Nato Secretary-General Jens Stoltenberg has revealed plans to increase the number of its high readiness forces to more than 300,000.
The increased presence is one of the many important decisions that will be made at the Nato Summit in Madrid this week.
There are currently more than 40,000 troops under direct Nato command, with many of them in the eastern part of the Alliance and in the Baltic region.
Speaking at a press conference, Stoltenberg said: “The purpose of this increased presence is to send a message that we are ready to protect and defend every inch of allied territory, including of course Lithuania, and the other Baltic countries.
“And by doing that, we are providing credible deterrence. And the purpose of credible deterrence is not to provoke a conflict, but to prevent a conflict, to prevent Russia or any other potential adversary from attacking a Nato allied country.”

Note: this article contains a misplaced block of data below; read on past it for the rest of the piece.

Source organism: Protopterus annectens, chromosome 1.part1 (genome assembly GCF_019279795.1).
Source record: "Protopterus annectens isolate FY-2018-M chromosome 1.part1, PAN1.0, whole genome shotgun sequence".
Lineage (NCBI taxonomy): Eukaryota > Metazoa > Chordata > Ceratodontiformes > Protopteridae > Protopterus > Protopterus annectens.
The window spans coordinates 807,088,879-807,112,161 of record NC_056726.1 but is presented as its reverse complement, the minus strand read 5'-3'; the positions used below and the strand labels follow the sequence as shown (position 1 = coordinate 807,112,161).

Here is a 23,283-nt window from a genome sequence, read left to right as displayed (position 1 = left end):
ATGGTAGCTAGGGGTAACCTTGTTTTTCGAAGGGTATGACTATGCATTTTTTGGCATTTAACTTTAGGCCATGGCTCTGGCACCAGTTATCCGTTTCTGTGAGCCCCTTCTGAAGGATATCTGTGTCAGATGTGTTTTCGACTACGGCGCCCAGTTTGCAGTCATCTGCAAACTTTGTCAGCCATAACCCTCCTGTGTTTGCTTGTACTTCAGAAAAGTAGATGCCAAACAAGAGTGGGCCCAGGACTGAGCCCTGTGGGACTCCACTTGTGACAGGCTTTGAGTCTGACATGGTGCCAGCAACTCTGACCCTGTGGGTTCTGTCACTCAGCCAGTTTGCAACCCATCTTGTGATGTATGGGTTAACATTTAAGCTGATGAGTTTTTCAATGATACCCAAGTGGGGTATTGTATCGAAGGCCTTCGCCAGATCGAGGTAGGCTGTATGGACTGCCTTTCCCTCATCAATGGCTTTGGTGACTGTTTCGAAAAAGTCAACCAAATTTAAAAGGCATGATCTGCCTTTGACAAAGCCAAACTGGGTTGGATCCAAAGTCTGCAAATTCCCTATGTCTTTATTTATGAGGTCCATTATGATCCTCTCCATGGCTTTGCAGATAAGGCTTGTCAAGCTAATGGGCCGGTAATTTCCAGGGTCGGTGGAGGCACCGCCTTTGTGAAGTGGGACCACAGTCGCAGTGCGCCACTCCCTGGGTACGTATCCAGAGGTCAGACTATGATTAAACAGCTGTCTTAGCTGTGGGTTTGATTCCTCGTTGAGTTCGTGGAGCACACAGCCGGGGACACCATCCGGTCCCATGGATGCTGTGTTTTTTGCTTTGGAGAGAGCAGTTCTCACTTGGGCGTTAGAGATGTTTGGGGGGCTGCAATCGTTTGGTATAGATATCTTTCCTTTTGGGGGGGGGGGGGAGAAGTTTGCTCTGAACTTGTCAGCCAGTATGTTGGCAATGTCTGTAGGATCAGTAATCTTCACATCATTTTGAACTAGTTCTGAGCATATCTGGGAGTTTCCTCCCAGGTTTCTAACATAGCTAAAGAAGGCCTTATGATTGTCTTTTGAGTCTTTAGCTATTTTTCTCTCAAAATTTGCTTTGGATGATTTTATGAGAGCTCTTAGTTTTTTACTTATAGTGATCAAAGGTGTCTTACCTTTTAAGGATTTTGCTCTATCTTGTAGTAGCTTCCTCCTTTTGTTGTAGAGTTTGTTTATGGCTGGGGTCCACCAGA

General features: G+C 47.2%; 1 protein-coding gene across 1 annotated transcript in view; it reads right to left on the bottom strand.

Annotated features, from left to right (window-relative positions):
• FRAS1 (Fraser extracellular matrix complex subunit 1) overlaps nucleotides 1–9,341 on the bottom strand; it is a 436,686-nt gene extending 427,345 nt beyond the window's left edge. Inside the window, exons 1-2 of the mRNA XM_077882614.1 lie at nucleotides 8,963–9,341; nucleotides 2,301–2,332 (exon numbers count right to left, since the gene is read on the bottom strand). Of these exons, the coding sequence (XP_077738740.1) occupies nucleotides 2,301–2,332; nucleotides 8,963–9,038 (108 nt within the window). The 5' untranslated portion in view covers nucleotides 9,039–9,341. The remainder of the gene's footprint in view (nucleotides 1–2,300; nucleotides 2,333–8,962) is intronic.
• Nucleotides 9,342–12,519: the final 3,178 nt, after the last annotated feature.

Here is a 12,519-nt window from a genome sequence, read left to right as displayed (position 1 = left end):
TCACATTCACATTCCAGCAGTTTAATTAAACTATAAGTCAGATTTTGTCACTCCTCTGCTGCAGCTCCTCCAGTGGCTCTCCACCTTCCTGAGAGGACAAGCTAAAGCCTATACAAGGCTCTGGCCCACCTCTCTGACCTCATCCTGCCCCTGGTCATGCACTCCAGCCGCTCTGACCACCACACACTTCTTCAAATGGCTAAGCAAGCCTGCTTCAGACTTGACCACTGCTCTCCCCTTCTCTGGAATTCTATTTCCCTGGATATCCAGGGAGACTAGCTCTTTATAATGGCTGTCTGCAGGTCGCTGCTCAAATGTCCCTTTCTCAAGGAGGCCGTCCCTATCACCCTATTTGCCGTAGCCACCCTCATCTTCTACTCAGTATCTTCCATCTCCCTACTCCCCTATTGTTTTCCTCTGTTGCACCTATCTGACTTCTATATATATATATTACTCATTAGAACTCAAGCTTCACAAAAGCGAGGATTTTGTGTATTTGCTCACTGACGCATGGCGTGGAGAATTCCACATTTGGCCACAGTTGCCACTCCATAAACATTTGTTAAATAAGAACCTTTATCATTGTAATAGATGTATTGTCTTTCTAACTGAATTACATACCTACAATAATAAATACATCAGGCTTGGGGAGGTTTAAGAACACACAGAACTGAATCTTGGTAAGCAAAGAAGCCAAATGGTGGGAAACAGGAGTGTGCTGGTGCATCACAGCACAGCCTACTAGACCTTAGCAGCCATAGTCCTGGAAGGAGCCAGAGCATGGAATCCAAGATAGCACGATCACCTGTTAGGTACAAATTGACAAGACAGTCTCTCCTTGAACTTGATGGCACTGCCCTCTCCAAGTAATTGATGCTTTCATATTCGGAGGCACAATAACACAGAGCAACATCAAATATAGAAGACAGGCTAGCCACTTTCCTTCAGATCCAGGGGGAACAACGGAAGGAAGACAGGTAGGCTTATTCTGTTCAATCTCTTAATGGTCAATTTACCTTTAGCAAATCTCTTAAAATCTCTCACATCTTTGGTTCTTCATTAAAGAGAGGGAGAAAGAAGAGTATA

Apart from focusing on the alliance’s deterrence and defence, the leaders will also decide on a new strategic concept to increase security.
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For the first time, the concept will deal with challenges posed by China to the alliance’s security, interests, and values.
The alliance leaders will also focus on boosting the ability to reinforce deterrent defences during conflicts and crisis.
This will see more pre-positioned equipment and military supplies across Europe. It will also include strengthening air defence, command and control capabilities, and upgraded defence plans.
In addition, the secretary general said that forces will be pre-assigned to defend specific allies.
Stoltenberg added: “What we are doing now is that, at the summit, we will take decisions that will be transformative for our deterrence and defence that will lead to the fundamental shift in the way we organise collective defence in Nato.
“We don’t have a one size fits all. There are different needs in different countries. And we also need to see the whole region as one and assess the total need for increased forward presence.”
The secretary general also prioritised extending support to Ukraine and noted that a strengthened Comprehensive Assistance Package for the war-torn country could be agreed at the summit.
Ukraine will also receive support in the long-term to help transition from Soviet-era military equipment to modern Nato equipment.
Last month, Finland and Sweden officially applied for Nato membership.